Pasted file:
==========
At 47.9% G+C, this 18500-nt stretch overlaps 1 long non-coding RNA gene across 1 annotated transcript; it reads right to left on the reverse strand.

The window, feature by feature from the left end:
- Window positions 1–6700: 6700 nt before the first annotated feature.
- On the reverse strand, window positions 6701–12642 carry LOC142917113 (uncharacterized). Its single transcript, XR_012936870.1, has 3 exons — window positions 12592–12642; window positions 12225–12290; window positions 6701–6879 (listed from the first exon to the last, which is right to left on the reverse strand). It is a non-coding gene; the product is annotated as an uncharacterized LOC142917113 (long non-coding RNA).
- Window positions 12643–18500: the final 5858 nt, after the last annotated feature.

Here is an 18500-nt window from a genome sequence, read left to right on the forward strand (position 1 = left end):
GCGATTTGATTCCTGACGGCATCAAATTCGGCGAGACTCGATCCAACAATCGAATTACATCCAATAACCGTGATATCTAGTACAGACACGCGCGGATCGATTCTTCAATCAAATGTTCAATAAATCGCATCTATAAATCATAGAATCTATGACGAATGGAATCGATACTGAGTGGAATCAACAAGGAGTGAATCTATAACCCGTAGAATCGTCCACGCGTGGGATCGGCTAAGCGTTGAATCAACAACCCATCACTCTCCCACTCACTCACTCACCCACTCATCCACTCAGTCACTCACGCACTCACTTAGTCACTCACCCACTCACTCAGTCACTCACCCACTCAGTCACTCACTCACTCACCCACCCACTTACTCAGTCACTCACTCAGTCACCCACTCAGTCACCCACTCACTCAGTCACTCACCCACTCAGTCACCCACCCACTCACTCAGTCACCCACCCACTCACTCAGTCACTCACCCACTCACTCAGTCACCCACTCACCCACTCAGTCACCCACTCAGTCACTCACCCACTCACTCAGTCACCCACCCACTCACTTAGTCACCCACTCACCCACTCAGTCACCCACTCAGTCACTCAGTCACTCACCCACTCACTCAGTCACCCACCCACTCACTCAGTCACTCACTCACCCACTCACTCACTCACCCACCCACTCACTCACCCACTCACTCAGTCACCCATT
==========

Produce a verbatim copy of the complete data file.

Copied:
At 47.9% G+C, this 18500-nt stretch overlaps 1 long non-coding RNA gene across 1 annotated transcript; it reads right to left on the reverse strand.

The window, feature by feature from the left end:
- Window positions 1–6700: 6700 nt before the first annotated feature.
- On the reverse strand, window positions 6701–12642 carry LOC142917113 (uncharacterized). Its single transcript, XR_012936870.1, has 3 exons — window positions 12592–12642; window positions 12225–12290; window positions 6701–6879 (listed from the first exon to the last, which is right to left on the reverse strand). It is a non-coding gene; the product is annotated as an uncharacterized LOC142917113 (long non-coding RNA).
- Window positions 12643–18500: the final 5858 nt, after the last annotated feature.

Here is an 18500-nt window from a genome sequence, read left to right on the forward strand (position 1 = left end):
GCGATTTGATTCCTGACGGCATCAAATTCGGCGAGACTCGATCCAACAATCGAATTACATCCAATAACCGTGATATCTAGTACAGACACGCGCGGATCGATTCTTCAATCAAATGTTCAATAAATCGCATCTATAAATCATAGAATCTATGACGAATGGAATCGATACTGAGTGGAATCAACAAGGAGTGAATCTATAACCCGTAGAATCGTCCACGCGTGGGATCGGCTAAGCGTTGAATCAACAACCCATCACTCTCCCACTCACTCACTCACCCACTCATCCACTCAGTCACTCACGCACTCACTTAGTCACTCACCCACTCACTCAGTCACTCACCCACTCAGTCACTCACTCACTCACCCACCCACTTACTCAGTCACTCACTCAGTCACCCACTCAGTCACCCACTCACTCAGTCACTCACCCACTCAGTCACCCACCCACTCACTCAGTCACCCACCCACTCACTCAGTCACTCACCCACTCACTCAGTCACCCACTCACCCACTCAGTCACCCACTCAGTCACTCACCCACTCACTCAGTCACCCACCCACTCACTTAGTCACCCACTCACCCACTCAGTCACCCACTCAGTCACTCAGTCACTCACCCACTCACTCAGTCACCCACCCACTCACTCAGTCACTCACTCACCCACTCACTCACTCACCCACCCACTCACTCACCCACTCACTCAGTCACCCATT